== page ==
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create_function — Creates a function and returns a unique name for it.


string create_function(arguments, code);
string arguments: String containing the arguments to be passed to the function
string code: String containing the code for the function


A unique name for the function; FALSE on error


create_function() provides an alternate way to create a function. Functions created via create_function() are given arbitrary unique names. Functions created in this fashion are useful for a variety of tasks, including creating function definitions at runtime and creating callback functions for use in functions such as array_walk() , register_shutdown_function() , and usort() .

The first argument should be a comma-separated list of the arguments to the anonymous function. The second argument should contain the code that makes up the body of the function. When creating these arguments, make sure that you are actually passing the function the same sort of literal values that you would use in a standard function definition. This is the most common pitfall when using create_function() . Take a close look at the following example to see how defining a function using create_function() compares to the regular function definition syntax:

// Standard function definition
function strip_non_num ($value) {
    return ereg_replace ('[^0-9]', '', $value);

// Same function definition using create_function()
// Note how both arguments are contained in single quotes.
// This prevents the $value inside these arguments from being replaced
// with the value stored in the variable. Look a few lines down to see the same
// function using double-quoted arguments.
// Also note that the second argument is a complete line of code
// - right down to the ending semicolon.
// Also note that this is a long and silly comment.
$function = create_function ('$value', 'return ereg_replace ("[^0-9]", "", $value);');

// Same function call using double-quoted arguments
// Note how the $ and quotes inside the quoted strings are escaped with backslashes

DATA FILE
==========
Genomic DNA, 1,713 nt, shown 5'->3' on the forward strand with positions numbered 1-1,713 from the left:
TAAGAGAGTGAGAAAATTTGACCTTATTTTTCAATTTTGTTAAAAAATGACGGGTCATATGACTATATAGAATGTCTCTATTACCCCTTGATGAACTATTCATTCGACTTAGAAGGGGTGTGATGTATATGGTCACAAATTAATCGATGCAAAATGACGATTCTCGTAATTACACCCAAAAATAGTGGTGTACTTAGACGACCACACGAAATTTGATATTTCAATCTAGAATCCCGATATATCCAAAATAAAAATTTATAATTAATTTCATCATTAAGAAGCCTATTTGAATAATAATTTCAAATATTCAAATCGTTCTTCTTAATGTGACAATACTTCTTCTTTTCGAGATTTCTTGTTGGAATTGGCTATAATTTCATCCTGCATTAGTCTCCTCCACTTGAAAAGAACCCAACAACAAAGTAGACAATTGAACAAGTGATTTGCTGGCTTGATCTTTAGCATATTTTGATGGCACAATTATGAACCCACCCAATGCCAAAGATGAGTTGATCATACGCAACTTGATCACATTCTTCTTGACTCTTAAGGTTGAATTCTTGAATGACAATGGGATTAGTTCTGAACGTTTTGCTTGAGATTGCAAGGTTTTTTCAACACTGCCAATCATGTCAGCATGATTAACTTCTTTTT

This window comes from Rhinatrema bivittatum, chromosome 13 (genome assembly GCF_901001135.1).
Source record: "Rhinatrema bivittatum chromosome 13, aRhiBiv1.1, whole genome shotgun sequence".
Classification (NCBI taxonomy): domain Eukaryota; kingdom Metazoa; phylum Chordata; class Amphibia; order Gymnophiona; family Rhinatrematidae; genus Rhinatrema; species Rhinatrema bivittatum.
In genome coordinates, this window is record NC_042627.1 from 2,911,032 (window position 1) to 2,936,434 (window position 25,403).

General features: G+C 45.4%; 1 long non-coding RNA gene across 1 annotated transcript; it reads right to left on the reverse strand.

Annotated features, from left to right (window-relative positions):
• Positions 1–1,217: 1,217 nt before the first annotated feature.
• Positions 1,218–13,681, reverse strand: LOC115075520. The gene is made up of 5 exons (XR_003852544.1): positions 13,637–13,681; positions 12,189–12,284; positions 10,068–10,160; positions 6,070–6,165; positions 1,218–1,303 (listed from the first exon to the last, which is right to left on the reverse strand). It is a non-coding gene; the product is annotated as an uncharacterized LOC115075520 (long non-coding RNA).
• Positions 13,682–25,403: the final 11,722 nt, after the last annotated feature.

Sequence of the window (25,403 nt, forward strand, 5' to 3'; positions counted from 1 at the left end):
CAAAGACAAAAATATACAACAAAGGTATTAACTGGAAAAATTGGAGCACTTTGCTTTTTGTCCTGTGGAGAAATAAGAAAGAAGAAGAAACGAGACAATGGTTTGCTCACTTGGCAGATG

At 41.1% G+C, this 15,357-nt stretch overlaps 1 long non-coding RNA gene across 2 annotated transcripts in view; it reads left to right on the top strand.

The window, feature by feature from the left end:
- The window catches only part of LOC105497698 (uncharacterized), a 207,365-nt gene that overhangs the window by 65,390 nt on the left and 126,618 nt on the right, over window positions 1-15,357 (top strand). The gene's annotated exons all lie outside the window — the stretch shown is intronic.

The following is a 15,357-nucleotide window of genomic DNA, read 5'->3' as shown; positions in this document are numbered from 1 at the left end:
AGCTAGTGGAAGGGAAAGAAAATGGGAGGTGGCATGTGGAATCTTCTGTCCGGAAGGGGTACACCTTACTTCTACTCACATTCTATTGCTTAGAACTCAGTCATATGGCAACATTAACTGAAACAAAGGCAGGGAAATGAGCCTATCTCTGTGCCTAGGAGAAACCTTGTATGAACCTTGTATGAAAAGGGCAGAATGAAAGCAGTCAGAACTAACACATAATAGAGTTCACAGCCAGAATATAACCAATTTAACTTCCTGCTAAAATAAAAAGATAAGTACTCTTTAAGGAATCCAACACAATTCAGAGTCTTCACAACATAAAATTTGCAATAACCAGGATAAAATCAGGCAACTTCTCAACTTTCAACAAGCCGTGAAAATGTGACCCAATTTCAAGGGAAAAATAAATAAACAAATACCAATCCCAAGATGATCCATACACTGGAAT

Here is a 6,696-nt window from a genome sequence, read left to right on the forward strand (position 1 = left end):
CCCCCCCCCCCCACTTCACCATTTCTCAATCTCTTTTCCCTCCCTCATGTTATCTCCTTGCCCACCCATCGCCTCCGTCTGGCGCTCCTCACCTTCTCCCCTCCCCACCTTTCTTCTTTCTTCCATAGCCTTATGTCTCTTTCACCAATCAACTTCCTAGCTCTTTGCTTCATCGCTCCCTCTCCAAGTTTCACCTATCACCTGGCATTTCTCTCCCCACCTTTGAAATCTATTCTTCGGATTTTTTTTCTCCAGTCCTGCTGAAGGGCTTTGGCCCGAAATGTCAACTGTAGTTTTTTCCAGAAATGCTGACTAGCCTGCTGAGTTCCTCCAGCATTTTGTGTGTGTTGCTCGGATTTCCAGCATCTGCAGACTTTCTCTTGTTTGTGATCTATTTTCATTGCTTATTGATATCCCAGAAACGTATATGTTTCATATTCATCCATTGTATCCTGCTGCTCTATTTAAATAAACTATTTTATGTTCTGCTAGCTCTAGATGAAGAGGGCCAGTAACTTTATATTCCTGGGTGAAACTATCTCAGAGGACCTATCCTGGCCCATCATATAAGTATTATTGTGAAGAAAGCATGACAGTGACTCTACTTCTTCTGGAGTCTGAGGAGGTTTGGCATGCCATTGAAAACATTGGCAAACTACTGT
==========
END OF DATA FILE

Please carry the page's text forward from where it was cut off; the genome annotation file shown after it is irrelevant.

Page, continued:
$function = create_function ("\$value", "return ereg_replace (\"[^0-9]\", \"\", \$value);");

Functions created by create_function() are called in almost the same fashion as a normal function:

// Continuing the above example

$cc_no = '4111 1111 1111 1111';

// Call the function defined via the standard method
print strip_non_num ($cc_no) . "\n";

// Call the function defined with create_function()
print $function ($cc_no);


PHP Version: 4.0.1+

See also

To call functions and methods at runtime:




Example 379. Use an anonymous function in usort()

$array = array (1,2,3,4,5,6,7,8,9,10);

// Show the current order of the array
print_r ($array);

// Sort the values in the array by comparing the integer remainder
// left over from dividing the values by 5
usort ($array, create_function ('$a,$b', 'return $a % 5 - $b % 5;'));

// Show the new order
print_r ($array);

// For reference, here is the standard way of doing it
function mod_cmp ($a, $b) {
    // Added brackets are for readability
    return (($a % 5) - ($b % 5));

usort ($array, 'mod_cmp');

PHP Functions Essential Reference. Copyright © 2002 by New Riders Publishing (Authors: Zak Greant, Graeme Merrall, Torben Wilson, Brett Michlitsch). This material may be distributed only subject to the terms and conditions set forth in the Open Publication License, v1.0 or later (the latest version is presently available at The authors of this book have elected not to choose any options under the OPL. This online book was obtained from and is designed to provide information about the PHP programming language, focusing on PHP version 4.0.4 for the most part. The information is provided on an as-is basis, and no warranty or fitness is implied. All persons and entities shall have neither liability nor responsibility to any person or entity with respect to any loss or damage arising from the information contained in this book.

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